Incumbent candidate seeks reelection
Junior Sagar Sanghvi of Magruder High School, the incumbent Student Member of the Board (SMOB) representative, will seek to serve for a second term based on a platform of promoting the student views he was elected to represent, including vending-machine reform and clarifying the grading and reporting policy.
"I felt that the Board could use some consistency," Sanghvi says. "The learning period, the learning curve, I've already been through it. I understand the position and I'm comfortable with the position. The board knows where I'm coming from, they know that I am a reliable source, and we've worked well together for over a year."
One of Sanghvi's main accomplishments over the last year was the creation of the Student Advisory Committee, a system he set up to increase the interactions between students and Board members. "What I am trying to do is get a group of students separate from SGA that meets periodically and gets to debate some of the issues that the Board is considering in their next few meetings," Sanghvi describes.
Sanghvi also pushed for delaying the controversial grading and reporting policy, which says that grades can only be given for assignments that demonstrate a mastery of objectives, especially on the issue of consistency with how the policy will be applied.
"I think when the policy was trying to be implemented over the last year a lot of people were on a different page – they didn't understand what the policy entailed, they didn't understand what it meant, and that caused a lot of confusion in the county… I think that just the overall conversation that we had, I think I was really able to put forth the student's viewpoints. I think they took a lot of what I said into consideration before making their decision," explains Sanghvi.
Sanghvi points to this example as proof that the SMOB position is an important part of the Board of Education.
"The input that we bring to the table is so unique and everyone understands that. There's been more than one occasion where something I said or, I know in talking to previous members, when there is something that they said, the Board members go, ‘Oh, really?' And that reaction really symbolizes that what we do is taken well by the Board and is taken well by the general people in MCPS."
Sanghvi opposes the policy of shutting down vending machines because he believes that most students make much more important decisions on a daily basis. "I feel like we should be given healthier choices so we can make a good decision, but I feel like taking away these machines aren't the best way to go."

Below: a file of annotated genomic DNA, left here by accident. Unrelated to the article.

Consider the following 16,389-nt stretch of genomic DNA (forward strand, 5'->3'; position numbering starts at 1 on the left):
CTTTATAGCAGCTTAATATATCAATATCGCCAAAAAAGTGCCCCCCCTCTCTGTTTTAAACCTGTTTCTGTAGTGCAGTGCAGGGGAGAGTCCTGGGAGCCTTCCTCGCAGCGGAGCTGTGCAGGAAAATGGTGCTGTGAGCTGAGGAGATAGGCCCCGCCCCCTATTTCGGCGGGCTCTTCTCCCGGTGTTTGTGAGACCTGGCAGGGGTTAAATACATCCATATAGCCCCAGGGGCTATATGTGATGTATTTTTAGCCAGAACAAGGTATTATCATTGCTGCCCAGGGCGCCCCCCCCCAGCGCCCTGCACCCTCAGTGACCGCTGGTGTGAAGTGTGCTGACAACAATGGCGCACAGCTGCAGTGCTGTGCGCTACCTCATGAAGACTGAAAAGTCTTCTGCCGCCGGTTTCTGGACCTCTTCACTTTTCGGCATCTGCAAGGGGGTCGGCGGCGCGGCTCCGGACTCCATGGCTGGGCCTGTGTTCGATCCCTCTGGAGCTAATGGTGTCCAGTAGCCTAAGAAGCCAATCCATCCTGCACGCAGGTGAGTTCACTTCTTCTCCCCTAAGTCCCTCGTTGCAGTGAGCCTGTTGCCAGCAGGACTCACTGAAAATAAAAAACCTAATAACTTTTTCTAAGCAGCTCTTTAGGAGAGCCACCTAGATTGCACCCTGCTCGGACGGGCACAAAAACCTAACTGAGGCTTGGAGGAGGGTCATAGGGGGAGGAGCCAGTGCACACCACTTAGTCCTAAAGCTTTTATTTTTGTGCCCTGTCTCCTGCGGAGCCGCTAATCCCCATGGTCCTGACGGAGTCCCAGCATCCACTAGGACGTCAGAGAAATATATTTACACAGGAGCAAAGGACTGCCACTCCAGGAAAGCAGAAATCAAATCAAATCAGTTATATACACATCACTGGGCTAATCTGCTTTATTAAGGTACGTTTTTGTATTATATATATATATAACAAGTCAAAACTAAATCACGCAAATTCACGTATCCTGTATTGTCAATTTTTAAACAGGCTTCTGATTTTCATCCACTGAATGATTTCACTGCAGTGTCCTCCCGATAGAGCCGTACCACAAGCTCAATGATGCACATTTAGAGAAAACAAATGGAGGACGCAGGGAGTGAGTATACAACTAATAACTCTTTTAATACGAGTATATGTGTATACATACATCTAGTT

Sanghvi also recognizes the potential fiscal impact shutting down vending machines could have. "I know that a lot of schools, especially high schools, use the money to fund things like textbooks and popular sports programs and clubs."
If elected, Sanghvi vows to push for a more consistent grading policy, students' choice regarding vending machines and a middle-school cell-phone bill similar to the one implemented for high schools. However, one thing that Sanghvi probably won't push for is double-A exam exemption.
"In talking to the board over this year and the general feeling that I know the Board has, it's an issue that they would never vote for. There's a general feeling that it's not going to happen. You have to pick your battles, and I'd rather save my energy and my ethos, my reliability to issues that I know that I can affect, and really have a voice on, and I don't see it as being one of the more time-effective issues over the next year," Sanghvi predicts.
The main issue Sanghvi says he will work to improve on if elected for another term is communication between himself and his constituents, both by visiting schools and by meeting individually with students.
Win or lose, Sanghvi says that he will continue to serve out his term, due to last for another three months, by continuing to visit schools and talk to students. This year's term has been very time constraining for Sanghvi – he's missed around 50 days of the school year for SMOB duties. But despite the time commitment, Sanghvi believes that the experience has been wonderful.
Says Sangvhi, who's been involved with SGA since a first-grade class delegation, "After serving on the Board for this year, I've seen the difference that can be made by a Board of Education, by a governing body that's so powerful within our county and our educational system. The impact that is made by them and by the student's serving on it is such a great one that I feel like I want to do it again. I feel like, if the student body allows me to do it again, it will be making a good choice."
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